DOJ to Deny Funding to Cities Failing to Meet New Criteria
This week, the Department of Justice (DOJ) expanded its efforts to combat so-called “sanctuary cities,” stating that cities would no longer be eligible for DOJ grants unless they both allow federal immigration officers access to local prisons and also provide federal authorities with advance notice when prisoners in the country illegally are slated to be released.
Illegal immigration has been a central theme both of President Trump’s campaign and of his time in office, and DOJ has long threatened such actions.
The primary grants that would be impacted are those associated with the Edward Byrne Memorial Justice Assistance Grant Programs, which is the “leading source of federal justice funding to state and local jurisdictions” and “provides states, tribes, and local governments with critical funding necessary to support a range of program areas including law enforcement, prosecution, indigent defense, courts, crime prevention and education, corrections and community corrections, drug treatment and enforcement, planning, evaluation, technology improvement, crime victim and witness initiatives, and mental health programs and related law enforcement and corrections programs.”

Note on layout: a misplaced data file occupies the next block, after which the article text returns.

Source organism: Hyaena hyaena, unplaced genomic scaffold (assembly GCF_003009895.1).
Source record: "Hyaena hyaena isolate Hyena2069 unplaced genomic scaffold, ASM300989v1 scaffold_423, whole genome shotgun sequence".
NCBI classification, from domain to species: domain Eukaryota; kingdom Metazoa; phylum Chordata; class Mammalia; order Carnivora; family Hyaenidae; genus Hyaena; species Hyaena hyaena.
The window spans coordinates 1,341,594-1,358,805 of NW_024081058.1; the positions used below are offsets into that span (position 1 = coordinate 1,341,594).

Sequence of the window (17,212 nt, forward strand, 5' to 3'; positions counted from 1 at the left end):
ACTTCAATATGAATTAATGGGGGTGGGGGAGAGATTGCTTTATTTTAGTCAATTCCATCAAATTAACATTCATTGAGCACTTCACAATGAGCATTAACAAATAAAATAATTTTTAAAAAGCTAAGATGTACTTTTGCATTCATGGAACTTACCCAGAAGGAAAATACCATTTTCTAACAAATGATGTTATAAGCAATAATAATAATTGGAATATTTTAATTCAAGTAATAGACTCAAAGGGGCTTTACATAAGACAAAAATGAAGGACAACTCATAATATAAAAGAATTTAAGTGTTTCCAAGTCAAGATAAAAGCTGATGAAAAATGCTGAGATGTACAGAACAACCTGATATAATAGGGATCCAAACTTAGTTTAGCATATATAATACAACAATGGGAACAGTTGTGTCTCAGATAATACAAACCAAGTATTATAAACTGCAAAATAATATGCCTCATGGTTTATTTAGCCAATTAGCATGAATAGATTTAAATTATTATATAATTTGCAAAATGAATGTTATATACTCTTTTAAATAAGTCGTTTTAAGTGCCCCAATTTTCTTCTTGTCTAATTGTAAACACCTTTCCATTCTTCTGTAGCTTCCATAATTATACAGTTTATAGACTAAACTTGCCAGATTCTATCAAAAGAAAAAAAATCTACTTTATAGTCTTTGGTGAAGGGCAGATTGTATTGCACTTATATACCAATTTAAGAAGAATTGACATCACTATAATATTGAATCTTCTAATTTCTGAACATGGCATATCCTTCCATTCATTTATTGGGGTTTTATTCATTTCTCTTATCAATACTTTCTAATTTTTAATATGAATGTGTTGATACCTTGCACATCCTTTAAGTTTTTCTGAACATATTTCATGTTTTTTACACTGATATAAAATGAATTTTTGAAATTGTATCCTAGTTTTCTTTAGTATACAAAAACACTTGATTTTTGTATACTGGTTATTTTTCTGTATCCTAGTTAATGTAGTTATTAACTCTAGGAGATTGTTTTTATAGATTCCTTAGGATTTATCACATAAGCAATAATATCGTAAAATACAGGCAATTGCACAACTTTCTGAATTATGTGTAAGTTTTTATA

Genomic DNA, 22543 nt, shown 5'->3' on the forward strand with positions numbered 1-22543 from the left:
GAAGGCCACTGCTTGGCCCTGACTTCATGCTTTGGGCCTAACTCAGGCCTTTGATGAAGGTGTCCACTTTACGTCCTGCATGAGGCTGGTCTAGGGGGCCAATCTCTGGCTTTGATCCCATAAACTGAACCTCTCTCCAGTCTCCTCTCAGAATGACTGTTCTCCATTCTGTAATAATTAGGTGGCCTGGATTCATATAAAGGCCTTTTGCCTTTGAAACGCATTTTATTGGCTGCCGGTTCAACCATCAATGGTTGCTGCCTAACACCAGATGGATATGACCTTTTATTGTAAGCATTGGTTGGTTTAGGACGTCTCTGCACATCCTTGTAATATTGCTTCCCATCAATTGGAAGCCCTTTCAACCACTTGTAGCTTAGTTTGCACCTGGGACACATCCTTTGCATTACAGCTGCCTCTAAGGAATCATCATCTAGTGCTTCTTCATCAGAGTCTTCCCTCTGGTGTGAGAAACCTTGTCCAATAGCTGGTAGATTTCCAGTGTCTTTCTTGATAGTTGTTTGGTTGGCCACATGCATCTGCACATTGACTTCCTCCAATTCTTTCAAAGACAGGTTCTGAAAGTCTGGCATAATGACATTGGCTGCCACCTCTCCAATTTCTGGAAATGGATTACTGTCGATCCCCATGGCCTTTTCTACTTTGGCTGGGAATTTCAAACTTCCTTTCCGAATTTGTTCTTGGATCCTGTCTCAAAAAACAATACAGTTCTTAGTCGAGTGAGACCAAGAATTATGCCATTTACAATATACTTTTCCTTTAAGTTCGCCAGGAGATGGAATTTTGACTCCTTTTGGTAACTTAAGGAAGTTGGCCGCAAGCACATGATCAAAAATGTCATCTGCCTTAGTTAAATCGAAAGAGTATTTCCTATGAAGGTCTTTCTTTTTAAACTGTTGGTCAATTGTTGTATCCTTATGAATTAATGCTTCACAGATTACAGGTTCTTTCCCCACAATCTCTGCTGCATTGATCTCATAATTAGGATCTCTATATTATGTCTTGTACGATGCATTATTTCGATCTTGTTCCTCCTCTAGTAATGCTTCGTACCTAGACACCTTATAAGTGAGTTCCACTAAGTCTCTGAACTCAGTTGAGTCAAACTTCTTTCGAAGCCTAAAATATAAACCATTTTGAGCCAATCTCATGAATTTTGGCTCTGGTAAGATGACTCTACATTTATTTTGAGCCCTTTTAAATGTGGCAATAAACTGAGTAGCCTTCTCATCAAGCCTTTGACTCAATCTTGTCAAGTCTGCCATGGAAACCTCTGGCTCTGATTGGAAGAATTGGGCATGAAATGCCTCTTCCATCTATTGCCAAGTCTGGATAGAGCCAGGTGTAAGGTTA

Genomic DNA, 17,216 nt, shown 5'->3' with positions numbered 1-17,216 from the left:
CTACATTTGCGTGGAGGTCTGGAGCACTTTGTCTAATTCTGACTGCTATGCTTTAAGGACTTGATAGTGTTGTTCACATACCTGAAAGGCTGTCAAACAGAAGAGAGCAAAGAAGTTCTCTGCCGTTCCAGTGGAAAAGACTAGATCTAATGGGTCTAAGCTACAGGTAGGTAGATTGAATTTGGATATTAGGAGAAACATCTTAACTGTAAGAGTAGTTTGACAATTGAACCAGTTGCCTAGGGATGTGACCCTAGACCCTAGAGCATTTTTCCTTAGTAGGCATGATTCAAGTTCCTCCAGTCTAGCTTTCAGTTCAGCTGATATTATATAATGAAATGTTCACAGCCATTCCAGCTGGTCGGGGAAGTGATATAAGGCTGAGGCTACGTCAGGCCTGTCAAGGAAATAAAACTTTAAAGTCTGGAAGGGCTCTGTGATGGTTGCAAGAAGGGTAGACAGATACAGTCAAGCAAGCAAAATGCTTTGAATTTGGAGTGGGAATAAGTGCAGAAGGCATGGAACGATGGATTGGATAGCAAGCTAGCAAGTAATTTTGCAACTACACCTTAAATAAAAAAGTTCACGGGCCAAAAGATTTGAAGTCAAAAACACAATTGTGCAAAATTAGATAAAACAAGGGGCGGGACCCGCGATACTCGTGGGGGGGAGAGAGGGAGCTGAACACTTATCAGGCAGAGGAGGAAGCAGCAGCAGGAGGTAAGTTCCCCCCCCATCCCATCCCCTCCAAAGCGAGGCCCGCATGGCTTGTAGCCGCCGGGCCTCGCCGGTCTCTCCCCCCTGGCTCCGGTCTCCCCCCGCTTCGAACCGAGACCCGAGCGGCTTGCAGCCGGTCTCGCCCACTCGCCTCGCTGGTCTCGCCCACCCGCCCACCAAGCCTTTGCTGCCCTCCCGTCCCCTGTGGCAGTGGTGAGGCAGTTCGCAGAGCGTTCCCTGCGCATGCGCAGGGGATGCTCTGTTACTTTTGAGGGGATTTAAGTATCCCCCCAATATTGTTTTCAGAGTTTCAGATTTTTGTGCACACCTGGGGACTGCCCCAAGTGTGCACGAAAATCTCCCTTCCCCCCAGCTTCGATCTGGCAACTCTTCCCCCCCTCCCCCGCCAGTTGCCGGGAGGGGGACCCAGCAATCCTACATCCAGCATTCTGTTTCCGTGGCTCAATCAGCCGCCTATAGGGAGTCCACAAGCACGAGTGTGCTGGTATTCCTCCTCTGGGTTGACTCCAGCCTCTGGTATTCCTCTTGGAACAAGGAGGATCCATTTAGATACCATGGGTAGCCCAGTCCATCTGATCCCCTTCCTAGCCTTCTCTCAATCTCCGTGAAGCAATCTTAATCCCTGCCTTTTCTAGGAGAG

"So-called 'sanctuary' policies make all of us less safe because they intentionally undermine our laws and protect illegal aliens who have committed crimes," Sessions said in a statement. "These policies also encourage illegal immigration and even human trafficking by perpetuating the lie that in certain cities, illegal aliens can live outside the law. ... We must encourage these 'sanctuary' jurisdictions to change their policies and partner with federal law enforcement to remove criminals."
As PoliceOne.com notes, “A judge in April blocked Trump's executive order aimed at withholding funding from sanctuary cities, saying the president could not set new conditions on spending approved by Congress. But the Justice Department said it still could condition some of its grants to force cities to cooperate with immigration authorities.”
The new requirements will take effect beginning in September, barring delays due to further legal challenges.
Posted in The Takedown